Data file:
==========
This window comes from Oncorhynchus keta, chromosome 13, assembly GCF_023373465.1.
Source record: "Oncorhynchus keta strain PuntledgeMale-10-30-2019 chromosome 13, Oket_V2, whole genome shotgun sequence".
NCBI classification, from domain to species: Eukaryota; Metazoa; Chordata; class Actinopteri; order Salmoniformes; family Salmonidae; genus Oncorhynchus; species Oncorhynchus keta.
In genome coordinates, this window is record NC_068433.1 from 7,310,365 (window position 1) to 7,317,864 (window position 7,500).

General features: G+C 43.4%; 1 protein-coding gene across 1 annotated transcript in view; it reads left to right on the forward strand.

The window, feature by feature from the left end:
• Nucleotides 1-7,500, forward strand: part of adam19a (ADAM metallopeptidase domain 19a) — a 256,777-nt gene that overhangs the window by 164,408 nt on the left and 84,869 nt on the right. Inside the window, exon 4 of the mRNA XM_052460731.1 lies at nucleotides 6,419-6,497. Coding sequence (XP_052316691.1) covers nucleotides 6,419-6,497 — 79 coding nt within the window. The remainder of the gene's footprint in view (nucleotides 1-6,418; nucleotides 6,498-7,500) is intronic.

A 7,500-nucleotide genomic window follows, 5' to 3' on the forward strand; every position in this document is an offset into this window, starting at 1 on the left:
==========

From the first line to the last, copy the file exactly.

This window comes from Oncorhynchus keta, chromosome 13, assembly GCF_023373465.1.
Source record: "Oncorhynchus keta strain PuntledgeMale-10-30-2019 chromosome 13, Oket_V2, whole genome shotgun sequence".
NCBI classification, from domain to species: Eukaryota; Metazoa; Chordata; class Actinopteri; order Salmoniformes; family Salmonidae; genus Oncorhynchus; species Oncorhynchus keta.
In genome coordinates, this window is record NC_068433.1 from 7,310,365 (window position 1) to 7,317,864 (window position 7,500).

General features: G+C 43.4%; 1 protein-coding gene across 1 annotated transcript in view; it reads left to right on the forward strand.

The window, feature by feature from the left end:
• Nucleotides 1-7,500, forward strand: part of adam19a (ADAM metallopeptidase domain 19a) — a 256,777-nt gene that overhangs the window by 164,408 nt on the left and 84,869 nt on the right. Inside the window, exon 4 of the mRNA XM_052460731.1 lies at nucleotides 6,419-6,497. Coding sequence (XP_052316691.1) covers nucleotides 6,419-6,497 — 79 coding nt within the window. The remainder of the gene's footprint in view (nucleotides 1-6,418; nucleotides 6,498-7,500) is intronic.

A 7,500-nucleotide genomic window follows, 5' to 3' on the forward strand; every position in this document is an offset into this window, starting at 1 on the left: